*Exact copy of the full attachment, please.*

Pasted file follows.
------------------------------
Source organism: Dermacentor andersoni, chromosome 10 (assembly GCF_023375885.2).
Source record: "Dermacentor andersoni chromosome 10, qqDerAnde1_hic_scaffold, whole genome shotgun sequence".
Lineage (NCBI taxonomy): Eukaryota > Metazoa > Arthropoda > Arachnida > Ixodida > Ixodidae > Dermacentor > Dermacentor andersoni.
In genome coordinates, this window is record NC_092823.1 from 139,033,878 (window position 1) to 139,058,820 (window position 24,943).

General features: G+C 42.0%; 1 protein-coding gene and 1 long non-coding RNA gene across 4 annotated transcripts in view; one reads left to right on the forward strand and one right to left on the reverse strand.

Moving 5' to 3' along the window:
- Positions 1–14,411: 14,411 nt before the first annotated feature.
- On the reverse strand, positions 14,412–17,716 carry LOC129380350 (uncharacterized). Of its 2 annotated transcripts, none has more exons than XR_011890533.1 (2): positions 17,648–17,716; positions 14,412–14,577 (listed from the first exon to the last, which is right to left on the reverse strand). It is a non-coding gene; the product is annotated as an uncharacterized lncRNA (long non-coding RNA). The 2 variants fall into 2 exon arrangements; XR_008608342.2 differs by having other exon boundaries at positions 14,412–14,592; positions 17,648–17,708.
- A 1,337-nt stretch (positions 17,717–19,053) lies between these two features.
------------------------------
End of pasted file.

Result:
Source organism: Dermacentor andersoni, chromosome 10 (assembly GCF_023375885.2).
Source record: "Dermacentor andersoni chromosome 10, qqDerAnde1_hic_scaffold, whole genome shotgun sequence".
Lineage (NCBI taxonomy): Eukaryota > Metazoa > Arthropoda > Arachnida > Ixodida > Ixodidae > Dermacentor > Dermacentor andersoni.
In genome coordinates, this window is record NC_092823.1 from 139,033,878 (window position 1) to 139,058,820 (window position 24,943).

General features: G+C 42.0%; 1 protein-coding gene and 1 long non-coding RNA gene across 4 annotated transcripts in view; one reads left to right on the forward strand and one right to left on the reverse strand.

Moving 5' to 3' along the window:
- Positions 1–14,411: 14,411 nt before the first annotated feature.
- On the reverse strand, positions 14,412–17,716 carry LOC129380350 (uncharacterized). Of its 2 annotated transcripts, none has more exons than XR_011890533.1 (2): positions 17,648–17,716; positions 14,412–14,577 (listed from the first exon to the last, which is right to left on the reverse strand). It is a non-coding gene; the product is annotated as an uncharacterized lncRNA (long non-coding RNA). The 2 variants fall into 2 exon arrangements; XR_008608342.2 differs by having other exon boundaries at positions 14,412–14,592; positions 17,648–17,708.
- A 1,337-nt stretch (positions 17,717–19,053) lies between these two features.